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A team of eight from Louisiana Tech University won first prize for its CAD-plotted Mylar drawings of the Samuel G. Wiener House (1937), Shreveport, LA. All drawings: courtesy of the Historic American Building Survey

Honorable mention was given to a team of 14 from the Art Institute of Chicago for its ink-on-Mylar drawings of Thalia Hall (1892), Chicago, IL.

 

 

Awards

Charles E. Peterson Prize

Student Drawing Awards

Louisiana Tech wins first place in the Charles E. Peterson competition.

By Lynne Lavelle

The Historic American Building Survey (HABS) of the National Park Service, The Athaneum of Philadelphia and The American Institute of Architects (AIA) recently announced the winners of the 2005 Charles E. Peterson Prize, a student competition of measured drawings.

Now in its 18th year, the prize honors HABS program founder Charles Emil Peterson, FAIA, and recognizes the best drawings prepared to HABS standards and donated to HABS by students. To date, more than 2,000 architecture students from 66 colleges and universities have submitted 502 entries – more than 5,000 drawings – adding to the permanent HABS collection at the Library of Congress.

Teams or individual students of architecture (or related fields) with faculty sponsorship are eligible to compete alone or in groups, in electives, independent study and summer institutes. The majority have been architectural students, in addition to architectural history, interior design, and American studies majors. In 2005, first, second, third and fourth place prizes consisted of a certificate, and a cash award of $2,500, $2,000, $1,500 and $1,000, respectively.

First place was awarded to a team of eight students from the School of Architecture, Louisiana Tech University: Stephanie Boyles, Natasha Dufrene, Valerie Fontenot, Lenora Schilling Hamilton, Jason Henson, Yomi Oluwole, Aaron Sanderson and Dylan Towe. 

The winning entry was a set of CAD-plotted Mylar drawings of the Samuel G. Wiener House (1937) in Shreveport, LA. The Wiener House was designed as the centerpiece of the Pine Park Subdivision, a romantic park landscape and was listed on the National Register of Historic Places in 2004.

A team of 12 students from the College of Architecture, Texas A&M University took second place: Rima Al-Ajlouni, Fatima Al-Nammari, Eric Blauert, Jose del Castillo, Jeff Dehaven, Amber Grubbs, Charles P. Kolarick, Ji-Hyun Lee, Ashley Miller, Kristen Ramsey, Luke Scott and Sean Williams. 

The students produced CAD-plotted Mylar drawings of Montezuma Castle (12th century) in Camp Verde, AR. The castle, a 20-room, five-story structure located in the face of a cliff 50 feet above the Verde Valley floor, was built by the Sinaguan people in the late-12th century and abandoned in the 15th century. This site became a National Monument in 1906 and was listed on the National Register of Historic Places in 1966. Third place was awarded to a team of four students from the College of Architecture, Texas Tech University: Samantha Hurst, Nathan Schneider, Jeremy Vincik and Melissa Wilson.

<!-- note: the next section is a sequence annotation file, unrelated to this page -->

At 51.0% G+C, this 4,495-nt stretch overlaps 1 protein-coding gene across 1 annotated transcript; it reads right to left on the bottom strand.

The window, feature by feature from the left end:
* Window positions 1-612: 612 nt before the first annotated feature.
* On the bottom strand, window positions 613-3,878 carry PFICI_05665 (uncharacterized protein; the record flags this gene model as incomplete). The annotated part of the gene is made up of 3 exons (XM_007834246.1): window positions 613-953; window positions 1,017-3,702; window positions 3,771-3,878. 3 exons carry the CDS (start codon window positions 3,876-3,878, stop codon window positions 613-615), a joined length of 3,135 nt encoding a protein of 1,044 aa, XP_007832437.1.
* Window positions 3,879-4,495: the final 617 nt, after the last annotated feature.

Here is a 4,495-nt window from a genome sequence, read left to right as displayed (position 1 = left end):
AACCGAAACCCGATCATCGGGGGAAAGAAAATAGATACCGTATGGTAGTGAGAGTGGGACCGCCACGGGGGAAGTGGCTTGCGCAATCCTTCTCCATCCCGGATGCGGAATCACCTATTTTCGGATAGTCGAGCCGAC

The team produced CAD-plotted Mylar drawings of the Charles H. Bugbee & Harold Dow Bugbee Ranch House (1914), in the vicinity of Clarendon, TX. Architect Lewis A. Dow designed this four-square Prairie-style ranch house for Charles and Grace Dow Bugbee. His wife, Olive, willed the property to the Panhandle-Plains Historic Society in 2003.

Fourth place was awarded to a team of 12 students of the Historic Preservation Program at Bucks County Community College in Newton, PA: William Applegate, Michael Bossman, Patricia Ceglia, Megan Cullen, Scott Doyle, Stephen Gray, Richard L. Green, Patricia Fisher-Olsen, Mirka John, Carla Loughlin, Leo Shane and Vanessa Zeoli. 

The students entered a set of ink-on-Mylar drawings of the Thomas Farm Outbuildings, Monocacy National Battlefield Park, MD. In 2001, the National Park Service acquired the property as part of the Monocacy National Battlefield Park. 

A further two teams were awarded honorable mention certificates. From the College of Architecture, Texas Tech University, Matthew Brinkman, William K. Harkness, III, Jonathan Oltman, Trela Turnbough and Wei Xiong produced CAD-plotted Mylar drawings of the Charles Goodnight Ranch House (circa 1887) in Goodnight, TX. The two-story, Queen Anne-style house was built by buffalo rancher Charles Goodnight circa 1887.

From the Historic Preservation Department at the School of the Art Institute of Chicago, a group of 14 produced ink-on-Mylar drawings of Thalia Hall (1892) in Chicago, IL. The group members included: Breanna Boulton, Theodore Dunn, Ann Halbrook, Katherine Jeffries, Beth Johnson, Benjamin Leech, Trisha Logan, Elisabeth Logman, Lauren Oswalt, Hema Pandya, Maura Pilcher, Tracy Skorupski, Saleh Van Erem and Nelson White. Thalia Hall was designed by Danish immigrant Frank E. Farber and partner William F. Pagels, and modeled after an opera house in Hamburg, Germany.  

 

 

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